- TRANSFAGARASAN, ROMANIAApproximately 90 minutes one wayIt’s only 56 miles long, and is often closed until late June because of snow in the Southern Carpathians’ Fagaras Mountains – but the Transfagarasan, with its serpentine hairpins snaking up from historic Curtea de Arges towards the high Balea Lake, rivals the Stelvio Pass in northern Italy as the most renowned stretch of road in Europe. It was built in the 1970s by Ceausescu to give him a military advantage in case of a Soviet invasion, and hundreds of people are said to have died while building ‘Ceausescu’s folly’, often from blasting dramatic tunnels through the mountains with dynamite. The brutal dictator wasn’t thinking about 21st-century visitors, but the road provides an almost poetic connection between Wallachia in the south and Transylvania in the north. The charm of Transylvania’s forested valleys and gothic castles is well-known, but the region is smarter than many expect, with cool cities including student-y Cluj-Napoca and more and more cool stays, such as the Bethlen Estates, a gorgeous villa in an old castle caretaker’s house in the country.GETTY IMAGES
- ARCTIC COAST WAY, ICELANDApproximately eight hours one wayIceland is one of Europe’s great road-trip destinations, and there’s a lot to be said for going all the way round Route 1, which circumnavigates the whole country. But if you only do one stretch, make it the Arctic Coast Way in the north, which has all the geysers, crashing waterfalls and steaming baths of any Icelandic fantasy, but with fewer tourists than the Golden Circle and the south coast. The coast-hugging route runs from little Hvammstangi in the west to Bakkafjordur in the far east, but if you’re pressed for time you might only make it as far as the salty whale-watching town of Husavik. The trip could be pegged as a slow immersion into the Icelandic obsession with hot bathing – from the rudimentary springs dug by the local farmer at the end of the road in Grettislaug to the sharply contemporary Hofsos pool built into the hillside on the other side of the Skagafjordur; from the cloud-shaped Geosea baths at Husavik to the Myvatn Nature Baths near Akureyri, a quieter alternative to the Blue Lagoon. Or it could be about pure deep-nature escapism – maybe with a stay at Deplar Farm on the windswept Troll Peninsula, where horses outnumber people, and taking a detour to Dettifoss, a great deafening slab of water that’s the second most powerful in Europe (behind Switzerland’s Rhine Falls). But, really, this isn’t a drive that’s about sights; it’s about being lost in huge landscapes and geological reveries, wondering just what mad forces of nature created all of this.GETTY IMAGES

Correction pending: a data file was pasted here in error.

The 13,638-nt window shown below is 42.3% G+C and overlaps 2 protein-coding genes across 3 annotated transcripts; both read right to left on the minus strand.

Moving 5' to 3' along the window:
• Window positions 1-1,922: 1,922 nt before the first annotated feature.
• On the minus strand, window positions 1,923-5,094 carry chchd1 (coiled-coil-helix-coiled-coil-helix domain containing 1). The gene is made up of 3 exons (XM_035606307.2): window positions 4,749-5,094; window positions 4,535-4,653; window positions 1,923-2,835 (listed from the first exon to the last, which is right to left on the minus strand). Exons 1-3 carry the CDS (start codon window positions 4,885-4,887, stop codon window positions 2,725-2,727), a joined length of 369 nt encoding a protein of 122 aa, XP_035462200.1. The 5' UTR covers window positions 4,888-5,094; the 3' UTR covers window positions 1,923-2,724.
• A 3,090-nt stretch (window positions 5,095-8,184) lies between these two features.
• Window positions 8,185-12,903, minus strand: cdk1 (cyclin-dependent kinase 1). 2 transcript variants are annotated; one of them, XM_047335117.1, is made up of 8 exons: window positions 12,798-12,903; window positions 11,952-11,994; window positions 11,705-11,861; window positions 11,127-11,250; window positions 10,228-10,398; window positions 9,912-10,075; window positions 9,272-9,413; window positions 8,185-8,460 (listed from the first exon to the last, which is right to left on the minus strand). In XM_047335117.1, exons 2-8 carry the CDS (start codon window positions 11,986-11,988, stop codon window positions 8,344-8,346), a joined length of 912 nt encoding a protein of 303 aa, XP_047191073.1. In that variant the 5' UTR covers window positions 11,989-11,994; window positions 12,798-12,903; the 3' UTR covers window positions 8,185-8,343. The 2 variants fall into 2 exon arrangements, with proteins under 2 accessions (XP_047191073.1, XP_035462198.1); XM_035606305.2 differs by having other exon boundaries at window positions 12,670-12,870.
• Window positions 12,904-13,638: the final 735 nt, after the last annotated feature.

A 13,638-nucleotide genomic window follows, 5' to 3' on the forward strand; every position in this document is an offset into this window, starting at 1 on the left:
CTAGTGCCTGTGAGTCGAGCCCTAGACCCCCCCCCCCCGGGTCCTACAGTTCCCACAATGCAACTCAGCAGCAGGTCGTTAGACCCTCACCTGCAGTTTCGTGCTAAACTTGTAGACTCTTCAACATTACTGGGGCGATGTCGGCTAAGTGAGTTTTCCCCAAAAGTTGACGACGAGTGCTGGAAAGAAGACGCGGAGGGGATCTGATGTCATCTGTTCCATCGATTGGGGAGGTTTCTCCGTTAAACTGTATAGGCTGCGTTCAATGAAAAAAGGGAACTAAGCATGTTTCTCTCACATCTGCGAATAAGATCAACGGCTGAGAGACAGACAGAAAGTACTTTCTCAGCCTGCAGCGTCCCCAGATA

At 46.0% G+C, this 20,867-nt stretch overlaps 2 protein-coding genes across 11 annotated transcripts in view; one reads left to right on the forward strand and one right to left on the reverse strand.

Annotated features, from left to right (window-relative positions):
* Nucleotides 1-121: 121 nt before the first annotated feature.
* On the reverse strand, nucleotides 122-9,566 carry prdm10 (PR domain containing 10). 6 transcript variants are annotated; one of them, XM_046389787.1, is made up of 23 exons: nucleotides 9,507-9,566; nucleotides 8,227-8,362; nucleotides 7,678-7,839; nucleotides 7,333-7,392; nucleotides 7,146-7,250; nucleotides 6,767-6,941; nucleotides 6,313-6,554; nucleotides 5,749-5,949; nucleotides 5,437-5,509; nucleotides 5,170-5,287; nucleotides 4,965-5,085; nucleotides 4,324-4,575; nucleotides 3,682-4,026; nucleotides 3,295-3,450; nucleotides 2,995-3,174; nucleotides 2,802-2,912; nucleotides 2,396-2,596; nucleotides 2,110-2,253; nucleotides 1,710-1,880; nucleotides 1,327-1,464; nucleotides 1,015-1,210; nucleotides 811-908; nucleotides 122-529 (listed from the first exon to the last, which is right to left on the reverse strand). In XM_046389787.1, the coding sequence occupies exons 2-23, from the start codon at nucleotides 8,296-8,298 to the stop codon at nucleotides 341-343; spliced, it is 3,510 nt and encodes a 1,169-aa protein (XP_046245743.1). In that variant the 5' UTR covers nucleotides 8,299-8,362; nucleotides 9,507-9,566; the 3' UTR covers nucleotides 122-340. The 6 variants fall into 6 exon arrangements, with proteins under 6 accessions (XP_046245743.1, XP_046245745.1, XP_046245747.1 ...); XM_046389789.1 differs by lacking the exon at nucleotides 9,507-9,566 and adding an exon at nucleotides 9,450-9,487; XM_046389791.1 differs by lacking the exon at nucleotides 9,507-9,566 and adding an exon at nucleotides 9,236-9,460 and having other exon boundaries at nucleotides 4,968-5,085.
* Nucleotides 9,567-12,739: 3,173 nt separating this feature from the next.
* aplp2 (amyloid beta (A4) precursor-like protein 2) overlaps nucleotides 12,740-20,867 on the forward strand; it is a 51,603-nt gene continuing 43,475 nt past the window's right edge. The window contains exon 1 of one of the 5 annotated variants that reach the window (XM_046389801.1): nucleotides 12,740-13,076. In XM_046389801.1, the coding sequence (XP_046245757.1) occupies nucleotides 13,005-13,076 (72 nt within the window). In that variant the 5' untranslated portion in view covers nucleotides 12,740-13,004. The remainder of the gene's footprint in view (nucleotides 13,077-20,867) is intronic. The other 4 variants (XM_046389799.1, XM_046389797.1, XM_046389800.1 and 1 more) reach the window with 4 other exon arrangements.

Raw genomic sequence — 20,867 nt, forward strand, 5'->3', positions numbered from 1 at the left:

- BARCELONA TO MONTPELLIERApproximately six hours one wayThe drive from Barcelona to Montpellier is a coastal jaunt and a cultural education in one. The stretch of the Costa Brava on the Spanish side was the site of a post-Michelin creative foodie revolution, first with Ferran Adria’s El Bulli in little Roses, and then with the Roca brothers’ El Celler De Can Roca. The pretty, blue-hued coastal town of Cadaques inspired Miro, Picasso, Duchamp and especially Dali, who had a higgledy-piggledy home here; while Collioure, across the border, was where Braque, Matisse, Derain and the rest gave rise to Fauvism. More to the point, it’s a gorgeous drive, from the cobbled buzz of Girona to seaside Cadaques, all whitewash and cobalt blue at spots such as the arty Hotel Villa Gala. Beyond Collioure and the tight, citrus-hued alleys of Perpignan, coastal towns give way to châteaux and Languedoc wineries, on the way to elegant Montpellier, with its graceful old hôtels particuliers.GETTY IMAGES